“‘Thy God helping me, I will preach Christus amongst men till death summon me to thee, love. Soon, soon! O God, soon!’
“‘I am so happy.’ She looked so. I felt she was happy.
“‘Christus, bless with thy spirit this thy servant. Make his labours for thy cause, for thy glory, successful. Bless us both, O Christus!’ She paused, put up her chained arms to my neck, drew my face to hers, kissed me tenderly. ‘Bless my Glaucus, O gracious Christus!’ she murmured, and so died.”
The old preacher sobbed not alone.
“I let her lips chill mine, still I moved them not. She was dead! Sporus was well avenged: his slave, my own Virginia, was dead; I thought of the evening. It came—the mirror moved not—there was no flesh. The wine still gurgled and sparkled in its basin. I looked towards the windows, they were gone!—there was no escape. It must be. It was there with me all that night, all that long day.
“Evening came again—the mirror moved not—it was near, dreadfully near. I took my robe, twisted it into a rope, and put it round my throat—drew it tighter and tighter—I could not keep my promise—I must die now. I could not look upon it longer. Tighter and tighter—it was going, thank God! All was growing dim and indistinct. Tighter yet—it was nearly gone. Tighter yet—the earth opened. I fell down a fathomless abyss, and all was darkness. I knew no more.
“Alas! I woke again. It was night. I felt weaker—I saw I was still there;—the robe had broken and saved me. To what? There she lay so calm, so peaceful, so holy, in her sleep of death. I could hardly think she was dead, yet she was, and I saw it there.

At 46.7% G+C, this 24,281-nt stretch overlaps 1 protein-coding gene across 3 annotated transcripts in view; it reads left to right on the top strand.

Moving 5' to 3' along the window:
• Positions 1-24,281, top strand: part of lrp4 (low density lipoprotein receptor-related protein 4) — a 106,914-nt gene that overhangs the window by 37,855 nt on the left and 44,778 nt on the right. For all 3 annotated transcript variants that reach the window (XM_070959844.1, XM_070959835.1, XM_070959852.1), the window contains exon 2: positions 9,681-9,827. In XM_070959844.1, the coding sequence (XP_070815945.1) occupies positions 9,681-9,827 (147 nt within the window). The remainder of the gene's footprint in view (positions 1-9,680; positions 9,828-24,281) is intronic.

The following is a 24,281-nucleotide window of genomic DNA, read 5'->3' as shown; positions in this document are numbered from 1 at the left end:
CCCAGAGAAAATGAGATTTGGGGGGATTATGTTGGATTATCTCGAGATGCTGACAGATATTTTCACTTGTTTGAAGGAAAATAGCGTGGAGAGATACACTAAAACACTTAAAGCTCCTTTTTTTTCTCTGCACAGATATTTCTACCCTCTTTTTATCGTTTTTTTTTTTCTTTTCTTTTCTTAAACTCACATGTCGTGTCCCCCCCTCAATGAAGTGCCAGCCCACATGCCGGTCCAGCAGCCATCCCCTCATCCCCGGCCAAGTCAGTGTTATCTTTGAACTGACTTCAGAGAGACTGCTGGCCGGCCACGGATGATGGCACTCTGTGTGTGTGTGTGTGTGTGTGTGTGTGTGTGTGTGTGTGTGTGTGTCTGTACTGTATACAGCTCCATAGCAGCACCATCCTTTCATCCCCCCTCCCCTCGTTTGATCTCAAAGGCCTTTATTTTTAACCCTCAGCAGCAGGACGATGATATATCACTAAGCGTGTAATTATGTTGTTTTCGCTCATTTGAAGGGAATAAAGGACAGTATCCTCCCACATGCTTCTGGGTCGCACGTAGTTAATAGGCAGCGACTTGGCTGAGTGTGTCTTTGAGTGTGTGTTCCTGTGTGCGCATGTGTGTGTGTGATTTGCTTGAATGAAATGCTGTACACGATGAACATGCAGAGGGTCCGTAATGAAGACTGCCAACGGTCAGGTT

“I must drink. I crawled to the wine fountain—I drank—deeply—but hunger was now more furious than ever, and there was no flesh.
“I carried her carefully back to the bench. I saw it coming now! A giddiness seized me—it went away—I saw it nearer. I stooped to kiss her lips. It was nearer still again. I stopped—and once again—and then—My God! It had come! at last. It was there! God forgive me! but I was mad!
“I was a king! I feasted royally, plenty was mine. I slept on a bed of softest down. I ate when I pleased, I drank—how I drank!—’twas strange, my hands were bound still.
I was a runner in the games. I saw the assembled throng. I heard their murmurs when they saw my form. I had fleetness—we started. The circus was small, very small. I found I drew after me a weight. I knew no such game—it was new, but I would run. I ran faster and faster; the pace was killing me; my eyes started from their sockets, the golden apple rolled before me—I stooped for it—I fell, and all was dark once more.
I woke. I was a gladiator. Once more the arena, and still so small. I saw my foe. He was so like myself! He must have fought just before, the fresh blood was on his face. I moved cautiously—he was gone—I watched—moved again—he came back. I lifted my hand to strike, I was not free—neither was he—it was a new game, but I would fight. He raised his fist—I struck at his face with all my force—I hit him—but we both fell—he was under. He was bound to me! I struck again and again. I had killed him now. Again and again I struck—he moved. I seized him by the throat. We rolled over and over each other—and then he was quite still. I watched and drank, and slept while I watched.